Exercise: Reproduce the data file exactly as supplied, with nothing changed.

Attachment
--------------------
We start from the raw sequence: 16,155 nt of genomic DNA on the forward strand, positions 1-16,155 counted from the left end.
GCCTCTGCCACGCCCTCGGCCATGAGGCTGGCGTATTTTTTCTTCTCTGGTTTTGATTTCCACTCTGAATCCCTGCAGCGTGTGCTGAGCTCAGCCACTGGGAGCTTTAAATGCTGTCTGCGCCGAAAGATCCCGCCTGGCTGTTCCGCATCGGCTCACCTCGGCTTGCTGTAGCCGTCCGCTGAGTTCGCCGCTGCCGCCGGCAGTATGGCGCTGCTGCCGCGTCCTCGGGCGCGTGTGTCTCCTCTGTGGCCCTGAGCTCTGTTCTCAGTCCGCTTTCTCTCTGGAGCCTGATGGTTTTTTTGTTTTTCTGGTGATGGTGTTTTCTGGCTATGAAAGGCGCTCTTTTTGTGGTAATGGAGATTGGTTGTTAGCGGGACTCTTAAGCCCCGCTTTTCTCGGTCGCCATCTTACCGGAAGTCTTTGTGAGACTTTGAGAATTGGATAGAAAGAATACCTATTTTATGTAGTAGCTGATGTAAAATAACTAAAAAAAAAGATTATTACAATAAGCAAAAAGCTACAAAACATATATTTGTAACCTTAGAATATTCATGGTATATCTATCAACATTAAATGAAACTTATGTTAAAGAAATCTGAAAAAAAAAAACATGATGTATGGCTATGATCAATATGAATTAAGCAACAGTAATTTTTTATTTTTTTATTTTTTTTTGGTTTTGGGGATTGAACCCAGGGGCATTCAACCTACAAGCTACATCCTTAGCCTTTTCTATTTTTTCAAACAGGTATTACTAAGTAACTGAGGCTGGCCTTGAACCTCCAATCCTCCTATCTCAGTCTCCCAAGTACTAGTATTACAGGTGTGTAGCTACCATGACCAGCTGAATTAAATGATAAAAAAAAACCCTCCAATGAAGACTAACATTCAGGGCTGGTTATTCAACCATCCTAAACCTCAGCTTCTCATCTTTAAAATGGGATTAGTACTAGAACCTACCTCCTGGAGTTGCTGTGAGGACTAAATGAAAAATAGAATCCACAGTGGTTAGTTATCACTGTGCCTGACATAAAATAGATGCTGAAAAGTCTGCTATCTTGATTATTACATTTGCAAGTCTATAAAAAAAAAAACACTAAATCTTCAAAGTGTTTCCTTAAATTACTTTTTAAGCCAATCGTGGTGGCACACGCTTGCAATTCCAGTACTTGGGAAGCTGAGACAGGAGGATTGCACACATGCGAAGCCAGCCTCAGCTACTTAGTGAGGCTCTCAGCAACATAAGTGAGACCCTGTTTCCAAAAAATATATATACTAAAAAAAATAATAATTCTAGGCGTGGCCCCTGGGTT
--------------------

We start from the raw sequence: 16,155 nt of genomic DNA on the forward strand, positions 1-16,155 counted from the left end.
GCCTCTGCCACGCCCTCGGCCATGAGGCTGGCGTATTTTTTCTTCTCTGGTTTTGATTTCCACTCTGAATCCCTGCAGCGTGTGCTGAGCTCAGCCACTGGGAGCTTTAAATGCTGTCTGCGCCGAAAGATCCCGCCTGGCTGTTCCGCATCGGCTCACCTCGGCTTGCTGTAGCCGTCCGCTGAGTTCGCCGCTGCCGCCGGCAGTATGGCGCTGCTGCCGCGTCCTCGGGCGCGTGTGTCTCCTCTGTGGCCCTGAGCTCTGTTCTCAGTCCGCTTTCTCTCTGGAGCCTGATGGTTTTTTTGTTTTTCTGGTGATGGTGTTTTCTGGCTATGAAAGGCGCTCTTTTTGTGGTAATGGAGATTGGTTGTTAGCGGGACTCTTAAGCCCCGCTTTTCTCGGTCGCCATCTTACCGGAAGTCTTTGTGAGACTTTGAGAATTGGATAGAAAGAATACCTATTTTATGTAGTAGCTGATGTAAAATAACTAAAAAAAAAGATTATTACAATAAGCAAAAAGCTACAAAACATATATTTGTAACCTTAGAATATTCATGGTATATCTATCAACATTAAATGAAACTTATGTTAAAGAAATCTGAAAAAAAAAAACATGATGTATGGCTATGATCAATATGAATTAAGCAACAGTAATTTTTTATTTTTTTATTTTTTTTTGGTTTTGGGGATTGAACCCAGGGGCATTCAACCTACAAGCTACATCCTTAGCCTTTTCTATTTTTTCAAACAGGTATTACTAAGTAACTGAGGCTGGCCTTGAACCTCCAATCCTCCTATCTCAGTCTCCCAAGTACTAGTATTACAGGTGTGTAGCTACCATGACCAGCTGAATTAAATGATAAAAAAAAACCCTCCAATGAAGACTAACATTCAGGGCTGGTTATTCAACCATCCTAAACCTCAGCTTCTCATCTTTAAAATGGGATTAGTACTAGAACCTACCTCCTGGAGTTGCTGTGAGGACTAAATGAAAAATAGAATCCACAGTGGTTAGTTATCACTGTGCCTGACATAAAATAGATGCTGAAAAGTCTGCTATCTTGATTATTACATTTGCAAGTCTATAAAAAAAAAAACACTAAATCTTCAAAGTGTTTCCTTAAATTACTTTTTAAGCCAATCGTGGTGGCACACGCTTGCAATTCCAGTACTTGGGAAGCTGAGACAGGAGGATTGCACACATGCGAAGCCAGCCTCAGCTACTTAGTGAGGCTCTCAGCAACATAAGTGAGACCCTGTTTCCAAAAAATATATATACTAAAAAAAATAATAATTCTAGGCGTGGCCCCTGGGTT